Beyond Law and Technology: Socio-legal approaches to the digital era

13 Jan 2025 to 17 Jan 2025

Course in the Module "New Issues in Socio-Legal Studies" (3 ECTS)

Expanding upon the traditional frameworks of law and technology, this course proposes a socio-legal and critical approach to address the intricate (and conflictive) changes brought about by the digital age. Following a transdisciplinary methodology that cuts across law, critical technology studies and decolonial theory, the course will provide students with tools to understand how the socio-technical systems of the digital age intersect with, amplify, and shape existing and emerging political, economic, and societal power structures. The course will pay particular attention to the materiality of the digital, that is, the range of social and environmental consequences and impacts associated with the rise of technologies such as AI.

In today's world, the relevance of understanding these sociotechnical systems cannot be overstated. They permeate virtually every facet of governance—spanning health, defense, homeland security, education, welfare, and the criminal justice system—while also deeply influencing the private sector, altering our modes of communication, socialization, discovery, and perception of reality. Despite the critical role these systems play, our grasp on how they function, mold our societies, and impact us—for better or worse—is still in its infancy. Yet, we're not entirely in the dark. Both academic and political spheres have started to peel back the layers of this complex issue, recognizing the breadth of its implications. We've come to understand that algorithmic technologies are far from neutral; they are political by design, inherently biased, and at times, deeply racist. We are only beginning to understand and appreciate the enormous ecological impact of digital technologies, dependent on an immense extractivist logistics chain of global dimensions ranging from mega-mining to massive water use. More so, we're waking up to the fact that algorithmic discrimination isn't an error but rather a built-in mechanism that perpetuates a longstanding system of inequality, one that has been legally, technically, quantifiably, and systematically crafting discriminatory lines for centuries.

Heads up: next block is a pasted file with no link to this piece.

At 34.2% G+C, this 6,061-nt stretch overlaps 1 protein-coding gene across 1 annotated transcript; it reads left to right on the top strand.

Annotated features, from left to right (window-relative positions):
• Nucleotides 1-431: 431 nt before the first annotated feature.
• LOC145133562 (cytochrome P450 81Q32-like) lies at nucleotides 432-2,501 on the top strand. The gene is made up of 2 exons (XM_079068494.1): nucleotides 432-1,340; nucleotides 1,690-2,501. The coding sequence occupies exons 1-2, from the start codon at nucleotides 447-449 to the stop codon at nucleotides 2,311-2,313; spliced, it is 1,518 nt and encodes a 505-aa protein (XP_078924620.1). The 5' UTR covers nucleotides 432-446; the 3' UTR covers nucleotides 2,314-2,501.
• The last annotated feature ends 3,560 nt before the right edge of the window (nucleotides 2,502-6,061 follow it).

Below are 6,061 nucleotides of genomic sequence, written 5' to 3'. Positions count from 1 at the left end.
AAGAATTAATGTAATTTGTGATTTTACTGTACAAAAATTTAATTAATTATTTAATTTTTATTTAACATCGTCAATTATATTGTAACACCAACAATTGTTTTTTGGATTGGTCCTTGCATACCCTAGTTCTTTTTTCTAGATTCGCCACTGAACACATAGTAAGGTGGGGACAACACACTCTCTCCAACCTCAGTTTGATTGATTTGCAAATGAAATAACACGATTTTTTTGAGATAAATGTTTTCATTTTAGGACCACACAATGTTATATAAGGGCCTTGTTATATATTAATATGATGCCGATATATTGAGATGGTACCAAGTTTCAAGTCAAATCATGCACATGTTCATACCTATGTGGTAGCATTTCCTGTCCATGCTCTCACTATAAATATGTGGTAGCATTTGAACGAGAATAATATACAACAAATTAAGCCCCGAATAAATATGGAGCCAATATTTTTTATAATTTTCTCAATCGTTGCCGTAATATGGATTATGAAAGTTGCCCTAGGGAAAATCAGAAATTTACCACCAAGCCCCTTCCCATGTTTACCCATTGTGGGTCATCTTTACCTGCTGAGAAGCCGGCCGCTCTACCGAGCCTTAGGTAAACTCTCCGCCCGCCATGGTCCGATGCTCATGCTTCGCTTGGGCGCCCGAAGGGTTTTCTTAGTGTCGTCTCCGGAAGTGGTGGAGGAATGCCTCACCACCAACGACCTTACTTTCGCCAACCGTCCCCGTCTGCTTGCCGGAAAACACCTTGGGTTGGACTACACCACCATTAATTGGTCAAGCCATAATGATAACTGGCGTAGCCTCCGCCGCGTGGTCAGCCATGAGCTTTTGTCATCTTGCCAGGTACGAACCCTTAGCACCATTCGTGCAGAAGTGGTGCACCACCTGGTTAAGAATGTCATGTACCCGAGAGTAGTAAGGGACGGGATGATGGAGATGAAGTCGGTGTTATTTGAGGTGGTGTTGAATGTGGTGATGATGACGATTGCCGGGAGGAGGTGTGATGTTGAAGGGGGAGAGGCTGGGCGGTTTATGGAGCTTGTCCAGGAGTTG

So why does the line between competition and monopoly, exploitation and freedom, service provision and surveillance, sustainability and environmental devastation, transparency and democratization versus privatization seem so blurred? Digital capitalism has catapulted to the forefront of reshaping our neoliberal societies so rapidly that we've barely had time to catch our breath, let alone fully comprehend the shift. We're starting to get the hang of the basics: algorithms, platforms, AI, gig work, and the likes. Yet, the underlying logic driving behemoths like Palantir, which has infiltrated almost every key police department in the US, or the real implications of Facebook's fact-checking endeavors against far-right rhetoric, or Google-Apple´s dominance in the mobile OS market, remains murky. And what about when algorithms decide on matters as crucial as unemployment benefits, employment statuses, controlling the narratives for billions of users, or even killing people?